Death Penalty: Iran Bars Executions of Minors for Drug Offenses, Continues to Execute Adults

The Islamic Republic of Iran will not execute minors for drug offenses, but will keep capital punishment for those convicted of murder. The policy change came in a judicial directive that was issued last year, but only made public last week. Iran executes more juveniles than any other country in the world, accounting for two-thirds of all underage executions worldwide, according to human rights groups.

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ceremonial drug burning for UN Anti-Drugs Day, Tehran
"The new directive bans execution of under 18 criminals only if they have committed crimes related to narcotics that carry death penalty," Deputy State Public Prosecutor Hossein Zabhi told the Associated Press. "Life imprisonment will be the punishment for juveniles convicted of first rate drug crimes," said Zabhi.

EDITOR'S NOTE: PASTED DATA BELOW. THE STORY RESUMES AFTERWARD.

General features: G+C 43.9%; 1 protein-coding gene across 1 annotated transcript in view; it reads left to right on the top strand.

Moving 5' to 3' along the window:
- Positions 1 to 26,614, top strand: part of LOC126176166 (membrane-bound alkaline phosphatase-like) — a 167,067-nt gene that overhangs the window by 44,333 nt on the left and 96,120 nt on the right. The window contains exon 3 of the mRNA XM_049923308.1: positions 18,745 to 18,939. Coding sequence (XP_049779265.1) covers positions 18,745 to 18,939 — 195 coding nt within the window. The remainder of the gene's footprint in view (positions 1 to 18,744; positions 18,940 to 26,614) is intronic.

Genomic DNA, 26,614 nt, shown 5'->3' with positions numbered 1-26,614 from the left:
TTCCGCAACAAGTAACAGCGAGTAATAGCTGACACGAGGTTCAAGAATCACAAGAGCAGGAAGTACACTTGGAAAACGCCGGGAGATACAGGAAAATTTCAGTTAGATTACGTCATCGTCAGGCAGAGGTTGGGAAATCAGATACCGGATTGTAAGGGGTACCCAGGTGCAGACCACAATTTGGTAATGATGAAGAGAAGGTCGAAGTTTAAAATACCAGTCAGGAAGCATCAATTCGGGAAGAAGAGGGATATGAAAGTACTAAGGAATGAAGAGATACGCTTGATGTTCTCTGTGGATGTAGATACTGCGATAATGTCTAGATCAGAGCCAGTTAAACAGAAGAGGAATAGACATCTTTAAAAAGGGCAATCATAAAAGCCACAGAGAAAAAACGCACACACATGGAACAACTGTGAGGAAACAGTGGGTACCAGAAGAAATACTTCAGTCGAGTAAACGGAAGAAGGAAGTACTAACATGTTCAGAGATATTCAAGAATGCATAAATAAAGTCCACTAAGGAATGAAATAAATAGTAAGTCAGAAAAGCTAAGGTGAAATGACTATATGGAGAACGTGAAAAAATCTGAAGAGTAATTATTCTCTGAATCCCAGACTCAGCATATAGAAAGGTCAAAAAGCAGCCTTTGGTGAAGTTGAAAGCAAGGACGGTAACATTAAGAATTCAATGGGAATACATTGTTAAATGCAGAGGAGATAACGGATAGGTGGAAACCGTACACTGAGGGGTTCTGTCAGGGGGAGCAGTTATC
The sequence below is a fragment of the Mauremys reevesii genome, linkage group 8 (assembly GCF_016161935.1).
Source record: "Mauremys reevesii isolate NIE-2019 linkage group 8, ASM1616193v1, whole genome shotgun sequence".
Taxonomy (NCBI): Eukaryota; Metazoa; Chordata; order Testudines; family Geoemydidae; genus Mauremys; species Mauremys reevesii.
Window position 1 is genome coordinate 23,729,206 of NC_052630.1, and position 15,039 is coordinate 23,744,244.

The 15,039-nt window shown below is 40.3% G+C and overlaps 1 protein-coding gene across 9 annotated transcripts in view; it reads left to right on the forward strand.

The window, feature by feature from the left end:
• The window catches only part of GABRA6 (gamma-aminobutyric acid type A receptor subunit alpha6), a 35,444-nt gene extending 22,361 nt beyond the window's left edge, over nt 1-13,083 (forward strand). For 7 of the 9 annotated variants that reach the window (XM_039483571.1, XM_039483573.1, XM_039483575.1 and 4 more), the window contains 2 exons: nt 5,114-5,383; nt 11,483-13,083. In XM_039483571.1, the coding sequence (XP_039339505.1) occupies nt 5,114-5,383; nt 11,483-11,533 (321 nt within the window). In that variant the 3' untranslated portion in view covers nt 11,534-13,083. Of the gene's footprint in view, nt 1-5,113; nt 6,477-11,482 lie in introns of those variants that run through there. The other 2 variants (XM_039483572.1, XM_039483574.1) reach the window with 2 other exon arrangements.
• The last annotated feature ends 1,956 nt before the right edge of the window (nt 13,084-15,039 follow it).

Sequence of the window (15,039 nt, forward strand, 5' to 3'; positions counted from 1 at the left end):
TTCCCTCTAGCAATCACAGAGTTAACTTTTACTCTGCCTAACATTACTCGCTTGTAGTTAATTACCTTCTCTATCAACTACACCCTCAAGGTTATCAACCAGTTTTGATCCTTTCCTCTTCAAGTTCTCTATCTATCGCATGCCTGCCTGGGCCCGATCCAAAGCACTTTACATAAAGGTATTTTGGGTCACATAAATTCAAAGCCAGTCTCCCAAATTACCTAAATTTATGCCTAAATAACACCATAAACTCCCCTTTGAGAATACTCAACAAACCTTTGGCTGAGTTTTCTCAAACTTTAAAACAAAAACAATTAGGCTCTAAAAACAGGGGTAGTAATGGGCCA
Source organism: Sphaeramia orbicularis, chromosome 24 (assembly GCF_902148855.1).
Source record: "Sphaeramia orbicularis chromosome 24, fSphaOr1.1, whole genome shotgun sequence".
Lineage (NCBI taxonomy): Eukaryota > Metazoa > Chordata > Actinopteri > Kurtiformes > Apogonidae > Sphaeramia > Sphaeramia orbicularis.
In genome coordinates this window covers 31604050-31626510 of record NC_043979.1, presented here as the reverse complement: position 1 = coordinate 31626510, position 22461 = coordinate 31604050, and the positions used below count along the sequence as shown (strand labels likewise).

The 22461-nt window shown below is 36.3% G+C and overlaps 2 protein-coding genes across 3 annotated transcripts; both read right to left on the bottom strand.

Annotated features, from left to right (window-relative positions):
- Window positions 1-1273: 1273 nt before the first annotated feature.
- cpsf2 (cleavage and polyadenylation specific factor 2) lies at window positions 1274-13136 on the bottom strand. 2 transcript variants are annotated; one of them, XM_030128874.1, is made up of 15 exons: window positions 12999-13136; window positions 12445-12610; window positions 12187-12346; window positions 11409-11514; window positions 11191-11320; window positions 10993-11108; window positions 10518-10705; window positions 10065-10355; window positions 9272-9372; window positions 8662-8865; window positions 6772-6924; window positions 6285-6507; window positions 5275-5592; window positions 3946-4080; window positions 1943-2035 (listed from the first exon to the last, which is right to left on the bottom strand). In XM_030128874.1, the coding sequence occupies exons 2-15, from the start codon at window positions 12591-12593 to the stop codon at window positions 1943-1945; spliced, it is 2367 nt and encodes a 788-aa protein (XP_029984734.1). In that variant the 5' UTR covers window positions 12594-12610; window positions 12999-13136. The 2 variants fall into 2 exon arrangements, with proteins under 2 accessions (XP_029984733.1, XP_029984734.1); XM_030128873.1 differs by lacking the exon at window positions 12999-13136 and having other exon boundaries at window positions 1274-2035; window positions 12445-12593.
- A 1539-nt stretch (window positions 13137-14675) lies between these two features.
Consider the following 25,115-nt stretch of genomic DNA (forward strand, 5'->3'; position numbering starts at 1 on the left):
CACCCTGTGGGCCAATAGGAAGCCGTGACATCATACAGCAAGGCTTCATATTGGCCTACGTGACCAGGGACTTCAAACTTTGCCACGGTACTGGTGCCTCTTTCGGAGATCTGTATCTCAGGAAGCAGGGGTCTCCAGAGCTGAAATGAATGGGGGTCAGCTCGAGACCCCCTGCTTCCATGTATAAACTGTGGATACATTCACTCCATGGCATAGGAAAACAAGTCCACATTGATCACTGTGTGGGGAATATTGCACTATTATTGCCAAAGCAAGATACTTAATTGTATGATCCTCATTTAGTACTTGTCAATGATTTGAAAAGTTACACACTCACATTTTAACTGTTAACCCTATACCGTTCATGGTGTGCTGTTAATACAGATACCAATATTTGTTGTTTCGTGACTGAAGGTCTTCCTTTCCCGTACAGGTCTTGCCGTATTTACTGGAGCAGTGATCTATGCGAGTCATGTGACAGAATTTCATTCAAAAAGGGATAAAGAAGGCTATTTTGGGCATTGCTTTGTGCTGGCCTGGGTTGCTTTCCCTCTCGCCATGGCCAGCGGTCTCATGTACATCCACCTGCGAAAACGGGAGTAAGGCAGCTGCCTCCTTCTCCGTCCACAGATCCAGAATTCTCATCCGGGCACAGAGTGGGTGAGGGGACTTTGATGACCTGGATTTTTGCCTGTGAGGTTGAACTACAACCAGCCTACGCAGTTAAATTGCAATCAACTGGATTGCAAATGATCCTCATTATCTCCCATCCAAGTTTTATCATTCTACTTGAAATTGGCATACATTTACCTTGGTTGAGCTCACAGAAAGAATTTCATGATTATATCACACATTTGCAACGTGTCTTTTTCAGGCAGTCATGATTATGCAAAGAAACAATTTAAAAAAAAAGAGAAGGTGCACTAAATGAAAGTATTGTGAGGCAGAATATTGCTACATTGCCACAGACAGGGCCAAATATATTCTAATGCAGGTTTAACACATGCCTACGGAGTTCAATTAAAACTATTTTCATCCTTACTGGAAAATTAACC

Zahbi added that no one under 18 has ever been executed for a drug offense in Iran. There are currently some 120 minors on death row there.

Iranian human rights activists welcomed the move, but said it was not sufficient. "Human rights activists won't give up the fight until execution of under 18 people is abolished altogether in Iran," said Mohammed Mostafaei, a lawyer who launched a campaign against the execution of juveniles.

Meanwhile, it is business as usual at Iranian gallows. According to the anti-death penalty group Hands Off Cain, four men convicted of trafficking three kilograms of heroin were hanged Monday at a prison in the southeastern city of Zahedan. Zahedan is the capital of restive Sistan-Baluchistan province bordering Pakistan and Afghanistan, which is a key transit route for drugs heading from Afghanistan to markets in Europe and the Middle East.

Permission to Reprint: This article is licensed under a modified Creative Commons Attribution license.
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